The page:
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#### dcb

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I'm not %100 on the theory but I can observe.

generator basics:
1. take a small dc PM motor, chuck it up to a variable speed drill, and connect a voltmeter (they are fairly high impedance). The voltage output WILL be proportional to speed/rpm.

2. add a resistor to the motor terminals, now you have current and a bit more load on the drill (torque input). the current is the voltage output at that rpm divided by both the load resistance and the internal resistance of the motor windings/etc. the voltage output drops a little because the motor windings and resistor act like a voltage divider.

3. put a lower value resistor on there, get more current, more torque on the drill, more voltage drop in the motor for a given rpm.

therefore: rpm~volts out (no load), torque in = current out (you have to actually apply a load to change the current at a given rpm).

same sort of thing happens when it is motoring. current = torque, volts ~ rpm. Power is a function of volts*amps or torque*rpm. Due to winding resistance/friction/etc electrical power != mechanical power. electrical power is less in a generator, and more in a motor.

4. replace the resistor with a battery(watch the polarity, should spin same direction as drill). It too has some resistance.

5. if you spin it with the drill so the no load motor voltage is the same as the battery voltage, no current will flow. The back emf from the motor is the same as the battery. If you spin it slower, the battery will discharge. if you spin it faster it will charge. the current is a function of the voltage difference and the total circuit resistance.

Apologies if that is all obvious. Anyway on to the "theory".

you are right that if you simply open the circuit mechanically, while current is flowing, you will get a voltage spike, it is a big inductor after all. DC motor controllers have a diode in parallel with the motor, and when the pwm cycle is off, the current continues to flow in the motor. But even without the extra diode, the mosfet/igbt also has a diode, so the voltage spike would go right up to pack voltage and then you get some current, but that is less efficient. And 3 phase controllers are silly with diodes. So not a problem.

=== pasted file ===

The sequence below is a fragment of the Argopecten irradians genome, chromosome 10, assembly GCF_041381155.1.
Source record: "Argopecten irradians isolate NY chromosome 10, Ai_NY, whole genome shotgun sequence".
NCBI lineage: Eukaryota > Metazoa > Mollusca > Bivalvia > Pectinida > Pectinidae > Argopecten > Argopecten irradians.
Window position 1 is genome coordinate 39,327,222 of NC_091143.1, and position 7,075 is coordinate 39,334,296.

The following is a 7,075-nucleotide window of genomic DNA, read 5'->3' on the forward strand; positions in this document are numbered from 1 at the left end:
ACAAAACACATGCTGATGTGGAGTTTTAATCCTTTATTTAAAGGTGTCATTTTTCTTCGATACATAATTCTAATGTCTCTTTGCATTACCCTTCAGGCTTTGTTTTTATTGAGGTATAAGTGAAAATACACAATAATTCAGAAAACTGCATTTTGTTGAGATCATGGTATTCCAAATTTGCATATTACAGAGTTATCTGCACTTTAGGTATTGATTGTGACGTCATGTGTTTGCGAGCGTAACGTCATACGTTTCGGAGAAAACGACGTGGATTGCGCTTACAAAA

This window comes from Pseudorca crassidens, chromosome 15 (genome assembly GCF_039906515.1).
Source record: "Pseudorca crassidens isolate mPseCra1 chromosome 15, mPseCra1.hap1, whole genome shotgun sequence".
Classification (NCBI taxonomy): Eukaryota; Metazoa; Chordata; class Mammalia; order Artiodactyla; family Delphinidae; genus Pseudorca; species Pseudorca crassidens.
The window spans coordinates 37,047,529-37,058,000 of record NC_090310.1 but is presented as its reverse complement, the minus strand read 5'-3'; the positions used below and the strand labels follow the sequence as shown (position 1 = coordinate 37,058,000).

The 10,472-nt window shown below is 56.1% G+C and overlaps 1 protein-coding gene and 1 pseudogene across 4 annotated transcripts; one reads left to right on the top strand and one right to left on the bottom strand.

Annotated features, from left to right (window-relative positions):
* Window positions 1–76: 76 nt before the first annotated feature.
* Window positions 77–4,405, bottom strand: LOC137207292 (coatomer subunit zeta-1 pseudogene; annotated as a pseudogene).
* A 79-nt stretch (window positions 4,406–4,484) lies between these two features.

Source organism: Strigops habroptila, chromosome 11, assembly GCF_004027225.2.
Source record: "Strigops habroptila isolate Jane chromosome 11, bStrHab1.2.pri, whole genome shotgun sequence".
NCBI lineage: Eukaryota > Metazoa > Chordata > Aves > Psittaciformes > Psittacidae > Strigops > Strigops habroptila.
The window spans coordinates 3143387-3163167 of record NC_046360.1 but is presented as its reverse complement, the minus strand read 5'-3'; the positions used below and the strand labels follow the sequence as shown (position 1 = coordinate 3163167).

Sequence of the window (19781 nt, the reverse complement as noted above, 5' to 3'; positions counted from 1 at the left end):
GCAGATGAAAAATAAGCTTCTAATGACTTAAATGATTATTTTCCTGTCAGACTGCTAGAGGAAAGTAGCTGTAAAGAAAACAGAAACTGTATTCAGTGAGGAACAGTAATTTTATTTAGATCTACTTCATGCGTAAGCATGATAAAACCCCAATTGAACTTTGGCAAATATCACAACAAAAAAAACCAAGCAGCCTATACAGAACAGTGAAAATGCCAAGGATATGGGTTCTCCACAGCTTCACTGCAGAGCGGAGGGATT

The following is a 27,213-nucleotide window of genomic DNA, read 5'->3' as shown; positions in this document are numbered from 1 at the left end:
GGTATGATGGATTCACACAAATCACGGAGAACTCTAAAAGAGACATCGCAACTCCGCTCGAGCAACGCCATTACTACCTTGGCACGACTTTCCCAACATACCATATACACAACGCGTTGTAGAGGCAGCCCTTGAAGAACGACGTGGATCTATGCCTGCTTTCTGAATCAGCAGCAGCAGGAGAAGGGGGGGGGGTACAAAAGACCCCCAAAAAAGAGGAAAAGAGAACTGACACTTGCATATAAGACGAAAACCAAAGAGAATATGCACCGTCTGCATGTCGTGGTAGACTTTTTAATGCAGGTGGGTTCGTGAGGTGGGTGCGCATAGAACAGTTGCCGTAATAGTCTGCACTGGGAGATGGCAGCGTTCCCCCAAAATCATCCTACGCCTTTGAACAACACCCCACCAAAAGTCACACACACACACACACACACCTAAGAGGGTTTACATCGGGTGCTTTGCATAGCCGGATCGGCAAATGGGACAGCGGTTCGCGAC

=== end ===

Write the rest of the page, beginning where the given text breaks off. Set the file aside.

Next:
I don't know exactly how to analyze a motor by looking at it, but the voltage output (or needed for input) is a function of the rpm, the number of turns, the resistance, the amount of flux the wires are traversing. turns and length are interchangeable (how much wire is passing through the magnetic field in the right orientation). you can think of the turns as being like putting batteries in series, kinda.

once you know the voltage, the current is the total voltage difference divided by the total resistance, i.e. superimposed.

Anyway thats my guess, you can probably google generator theory or something.

motors ARE generators.

#### dcb

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one last note: so the main problem with dc motors is you can't control the field strength, and you have to be moving faster than the pack voltage would have motored you to. But sepex allows you to increase the field strength and thus the voltage output, and so it can do regen. If you have a gearbox you can also downshift, till you cant, regen current is not controlled, and brushed motors have opposite demands on brush timing vs generators. and series generators have other issues https://www.electrical4u.com/characteristic-of-series-wound-dc-generator/

induction motors can "simply" apply a frequency that is lower than the rotor rpm.

bldc/pmac have to rotate the field at the same rpm as the rotor but they shift the position of the field WRT the rotor field so it pulls the rotor for motoring, and gets "pulled" by it for regen.

#### dcb

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How do you figure out the maximum and minimum voltage, from this?
measure it.

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